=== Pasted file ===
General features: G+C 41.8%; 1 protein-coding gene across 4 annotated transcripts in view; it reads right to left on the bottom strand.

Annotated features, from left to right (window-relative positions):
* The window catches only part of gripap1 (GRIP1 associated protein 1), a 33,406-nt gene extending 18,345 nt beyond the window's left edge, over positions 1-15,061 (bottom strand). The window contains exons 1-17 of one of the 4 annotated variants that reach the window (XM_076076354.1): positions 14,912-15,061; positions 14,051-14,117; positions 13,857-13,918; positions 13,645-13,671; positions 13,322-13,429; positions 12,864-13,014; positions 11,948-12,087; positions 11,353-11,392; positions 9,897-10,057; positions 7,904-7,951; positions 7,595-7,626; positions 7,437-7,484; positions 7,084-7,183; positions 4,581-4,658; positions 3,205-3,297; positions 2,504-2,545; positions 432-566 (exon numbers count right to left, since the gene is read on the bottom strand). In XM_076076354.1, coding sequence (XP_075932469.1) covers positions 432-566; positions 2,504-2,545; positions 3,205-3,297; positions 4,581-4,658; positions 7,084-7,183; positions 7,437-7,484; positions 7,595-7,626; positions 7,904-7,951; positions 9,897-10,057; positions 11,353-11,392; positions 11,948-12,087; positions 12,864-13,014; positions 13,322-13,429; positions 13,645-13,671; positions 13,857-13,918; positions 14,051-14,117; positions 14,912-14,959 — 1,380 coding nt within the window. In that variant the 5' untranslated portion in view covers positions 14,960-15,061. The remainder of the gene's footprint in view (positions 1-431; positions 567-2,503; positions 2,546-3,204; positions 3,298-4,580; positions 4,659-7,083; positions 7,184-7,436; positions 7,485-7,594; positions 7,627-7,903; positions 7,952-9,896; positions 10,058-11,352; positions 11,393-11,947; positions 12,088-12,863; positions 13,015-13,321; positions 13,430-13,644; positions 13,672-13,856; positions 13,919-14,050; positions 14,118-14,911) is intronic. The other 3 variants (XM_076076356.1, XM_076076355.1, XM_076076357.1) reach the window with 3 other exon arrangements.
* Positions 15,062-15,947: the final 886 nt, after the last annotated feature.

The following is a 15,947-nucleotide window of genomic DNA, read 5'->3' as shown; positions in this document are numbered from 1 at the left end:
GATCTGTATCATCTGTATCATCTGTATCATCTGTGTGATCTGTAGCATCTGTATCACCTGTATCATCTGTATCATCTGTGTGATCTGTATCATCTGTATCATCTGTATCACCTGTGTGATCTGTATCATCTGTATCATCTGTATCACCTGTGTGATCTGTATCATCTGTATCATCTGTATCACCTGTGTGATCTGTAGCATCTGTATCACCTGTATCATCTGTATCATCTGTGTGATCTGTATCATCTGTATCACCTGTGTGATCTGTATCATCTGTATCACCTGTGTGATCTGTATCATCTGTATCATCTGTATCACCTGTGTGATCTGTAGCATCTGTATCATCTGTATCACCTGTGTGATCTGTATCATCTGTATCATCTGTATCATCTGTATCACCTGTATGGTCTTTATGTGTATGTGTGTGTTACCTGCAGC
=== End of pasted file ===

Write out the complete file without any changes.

General features: G+C 41.8%; 1 protein-coding gene across 4 annotated transcripts in view; it reads right to left on the bottom strand.

Annotated features, from left to right (window-relative positions):
* The window catches only part of gripap1 (GRIP1 associated protein 1), a 33,406-nt gene extending 18,345 nt beyond the window's left edge, over positions 1-15,061 (bottom strand). The window contains exons 1-17 of one of the 4 annotated variants that reach the window (XM_076076354.1): positions 14,912-15,061; positions 14,051-14,117; positions 13,857-13,918; positions 13,645-13,671; positions 13,322-13,429; positions 12,864-13,014; positions 11,948-12,087; positions 11,353-11,392; positions 9,897-10,057; positions 7,904-7,951; positions 7,595-7,626; positions 7,437-7,484; positions 7,084-7,183; positions 4,581-4,658; positions 3,205-3,297; positions 2,504-2,545; positions 432-566 (exon numbers count right to left, since the gene is read on the bottom strand). In XM_076076354.1, coding sequence (XP_075932469.1) covers positions 432-566; positions 2,504-2,545; positions 3,205-3,297; positions 4,581-4,658; positions 7,084-7,183; positions 7,437-7,484; positions 7,595-7,626; positions 7,904-7,951; positions 9,897-10,057; positions 11,353-11,392; positions 11,948-12,087; positions 12,864-13,014; positions 13,322-13,429; positions 13,645-13,671; positions 13,857-13,918; positions 14,051-14,117; positions 14,912-14,959 — 1,380 coding nt within the window. In that variant the 5' untranslated portion in view covers positions 14,960-15,061. The remainder of the gene's footprint in view (positions 1-431; positions 567-2,503; positions 2,546-3,204; positions 3,298-4,580; positions 4,659-7,083; positions 7,184-7,436; positions 7,485-7,594; positions 7,627-7,903; positions 7,952-9,896; positions 10,058-11,352; positions 11,393-11,947; positions 12,088-12,863; positions 13,015-13,321; positions 13,430-13,644; positions 13,672-13,856; positions 13,919-14,050; positions 14,118-14,911) is intronic. The other 3 variants (XM_076076356.1, XM_076076355.1, XM_076076357.1) reach the window with 3 other exon arrangements.
* Positions 15,062-15,947: the final 886 nt, after the last annotated feature.

The following is a 15,947-nucleotide window of genomic DNA, read 5'->3' as shown; positions in this document are numbered from 1 at the left end:
GATCTGTATCATCTGTATCATCTGTATCATCTGTGTGATCTGTAGCATCTGTATCACCTGTATCATCTGTATCATCTGTGTGATCTGTATCATCTGTATCATCTGTATCACCTGTGTGATCTGTATCATCTGTATCATCTGTATCACCTGTGTGATCTGTATCATCTGTATCATCTGTATCACCTGTGTGATCTGTAGCATCTGTATCACCTGTATCATCTGTATCATCTGTGTGATCTGTATCATCTGTATCACCTGTGTGATCTGTATCATCTGTATCACCTGTGTGATCTGTATCATCTGTATCATCTGTATCACCTGTGTGATCTGTAGCATCTGTATCATCTGTATCACCTGTGTGATCTGTATCATCTGTATCATCTGTATCATCTGTATCACCTGTATGGTCTTTATGTGTATGTGTGTGTTACCTGCAGC